Blood loss <500 mls, no disturbance of maternal or fetal condition. US shows the placenta is not lying in the lower uterine segment and no retroplacental clots can be seen. Bed rest is advisable and bleeding usually stops and patient can start to ambulate. If close to term labour can be induced by amnitomy provided that the condition of the cervix warrants this.


Usually at least ¼ of the placenta has become detached and >1000 mls of blood have been lost. Abdominal pain and tenderness of the uterus are present because blood has infiltrated between its muscle fibres. Shock with rapid pulse and low BP may exist. The fetus is hypoxic and may show abnormal heart rate patterns on CTG.

Management consists of restoring blood loss (at least 1500 mls of blood) to prevent renal ‘shutdown’ and anuria, prevention or treatment of coagulopathy and monitoring urinary output. If the fetus is still alive a decision needs to be made whether to perform a caesarean section of the artificial rupture of the amniotic membranes (ARM).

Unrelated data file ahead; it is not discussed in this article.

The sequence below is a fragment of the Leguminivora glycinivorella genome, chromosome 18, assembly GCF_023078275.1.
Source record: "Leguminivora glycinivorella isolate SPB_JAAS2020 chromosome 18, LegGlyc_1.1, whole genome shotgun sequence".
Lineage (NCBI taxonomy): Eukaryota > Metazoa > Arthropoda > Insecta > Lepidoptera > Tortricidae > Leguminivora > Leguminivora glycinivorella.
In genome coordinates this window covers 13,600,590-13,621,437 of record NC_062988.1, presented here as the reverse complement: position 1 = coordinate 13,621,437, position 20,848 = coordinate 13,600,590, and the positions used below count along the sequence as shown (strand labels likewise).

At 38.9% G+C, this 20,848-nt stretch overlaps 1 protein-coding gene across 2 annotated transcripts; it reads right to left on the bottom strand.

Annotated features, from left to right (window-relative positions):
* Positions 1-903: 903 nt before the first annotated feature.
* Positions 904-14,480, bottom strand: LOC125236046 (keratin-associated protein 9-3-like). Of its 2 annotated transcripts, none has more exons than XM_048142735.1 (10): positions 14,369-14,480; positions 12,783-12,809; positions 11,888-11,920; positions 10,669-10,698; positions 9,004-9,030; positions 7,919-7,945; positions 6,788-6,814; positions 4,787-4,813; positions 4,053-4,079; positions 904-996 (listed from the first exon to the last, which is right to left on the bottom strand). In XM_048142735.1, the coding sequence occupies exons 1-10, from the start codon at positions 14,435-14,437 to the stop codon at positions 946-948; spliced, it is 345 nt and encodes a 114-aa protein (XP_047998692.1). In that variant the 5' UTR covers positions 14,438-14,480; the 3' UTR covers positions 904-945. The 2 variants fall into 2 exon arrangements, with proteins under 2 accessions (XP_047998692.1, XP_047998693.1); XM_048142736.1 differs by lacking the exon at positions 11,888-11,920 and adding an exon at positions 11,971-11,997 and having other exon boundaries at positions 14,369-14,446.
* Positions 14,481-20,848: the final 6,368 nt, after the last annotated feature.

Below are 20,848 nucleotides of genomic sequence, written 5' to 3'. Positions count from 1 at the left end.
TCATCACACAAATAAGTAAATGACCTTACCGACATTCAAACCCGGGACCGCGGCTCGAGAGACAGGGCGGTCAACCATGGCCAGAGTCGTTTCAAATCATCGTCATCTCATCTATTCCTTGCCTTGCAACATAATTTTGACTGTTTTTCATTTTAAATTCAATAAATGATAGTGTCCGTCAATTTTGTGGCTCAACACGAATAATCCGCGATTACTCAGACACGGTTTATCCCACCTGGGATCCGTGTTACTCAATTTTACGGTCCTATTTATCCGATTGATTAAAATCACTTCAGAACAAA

Severe placental detachment with at least 1500 mls of blood loss, shock, hard and very tender uterus. The fetus is almost always dead. Coagulopathy common.
Management as above but more blood (2500 mls at least).

Fetal death caused by deprivation of oxygen is, unfortunately, not rare with placental abruption but maternal death should be avoided nowadays with good management.

Blood Replacement Products:
• Packed RBCs, (250 ml), replaces RBC mass only
• Fresh- frozen plasma, (250 ml), all procoagulants; no platelets, supplies 150 mg fibrinogen/unit
• Cryoprecipitate, (20-50 mL/unit), fibrinogen; factors VIII and XIII, variable fibrinogen content, averages 0.25 mg/bag
• Platelets (50 mL/unit), increases platelet count 5,000-8,000/mcL/unit
Fresh whole blood (500 mL), RBCs and all procoag
Back to top Go down
AMC Clinical exam preparation
Back to top 
Page 1 of 1

Permissions in this forum:You cannot reply to topics in this forum
Australian Medical Exam Preparation :: AMC Clinical exam-
Jump to: